I may not understand the whole concept but do know that given the correct mass, speed and altitude of an object you can have it swing all the way around a planet and leave orbit again, ala Apollo 13 or any number of other examples.
Actually you are right in theory - has anybody mentioned aerobraking yet? (The technique Apollo used very accurately to save a vast amount of fuel.) The smaller meteor could have barely skimmed the atmosphere hours or days before, in some uninhabited location, going straight through but at a lower speed. With enough speed lost, it could have been recaptured before re-entering.
That probably didn't happen though, as (a) it's fantastically unlikely (b) the deceleration in the first pass would probably have shattered it, in the way that was seen on the day and © if the speed observed over Russia is over a certain value it was never in a captured orbit anyway. (I don't think any of it happened, I'm just mentioning this to see if I can start an internet myth!)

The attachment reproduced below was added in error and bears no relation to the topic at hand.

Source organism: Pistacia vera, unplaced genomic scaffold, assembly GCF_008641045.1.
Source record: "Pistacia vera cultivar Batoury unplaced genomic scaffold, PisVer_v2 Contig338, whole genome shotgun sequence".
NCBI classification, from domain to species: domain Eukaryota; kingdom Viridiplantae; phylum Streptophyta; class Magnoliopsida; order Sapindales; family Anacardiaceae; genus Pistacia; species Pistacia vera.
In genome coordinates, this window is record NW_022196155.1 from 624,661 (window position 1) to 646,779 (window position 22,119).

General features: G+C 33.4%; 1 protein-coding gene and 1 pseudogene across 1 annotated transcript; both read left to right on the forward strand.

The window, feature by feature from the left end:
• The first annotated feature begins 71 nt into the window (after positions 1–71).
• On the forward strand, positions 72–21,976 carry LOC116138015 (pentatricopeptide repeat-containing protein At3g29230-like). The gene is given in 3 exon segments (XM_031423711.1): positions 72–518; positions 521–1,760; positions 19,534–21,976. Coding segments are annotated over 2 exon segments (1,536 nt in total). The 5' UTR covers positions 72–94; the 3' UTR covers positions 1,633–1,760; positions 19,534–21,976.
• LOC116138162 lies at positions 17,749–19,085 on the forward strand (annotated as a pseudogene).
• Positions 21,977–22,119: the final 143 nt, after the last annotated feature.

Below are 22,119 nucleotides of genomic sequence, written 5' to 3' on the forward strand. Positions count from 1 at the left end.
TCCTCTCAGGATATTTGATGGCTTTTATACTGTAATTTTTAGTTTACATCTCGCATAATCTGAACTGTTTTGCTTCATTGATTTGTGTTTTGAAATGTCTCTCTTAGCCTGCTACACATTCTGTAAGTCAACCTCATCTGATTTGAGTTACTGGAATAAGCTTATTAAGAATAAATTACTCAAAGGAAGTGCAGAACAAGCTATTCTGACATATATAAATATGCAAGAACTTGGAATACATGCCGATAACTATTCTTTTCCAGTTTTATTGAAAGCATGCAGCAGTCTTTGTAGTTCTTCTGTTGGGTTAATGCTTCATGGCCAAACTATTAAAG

That said, it is not hard to imagine that you can also have it approach from one hemisphere and fail to have enough escape velocity or mass and impact on the opposite hemisphere from its origin.
There's another idea - we (well NASA) frequently use close passes to boost the speed of a probe - the "slingshot". I wonder what geometry would be needed to cause the reverse and reduce speed, and IF it's practical. (Planets have captured moons on occasion.) Though it might not work on something on DA14's path as it's far out of plane...?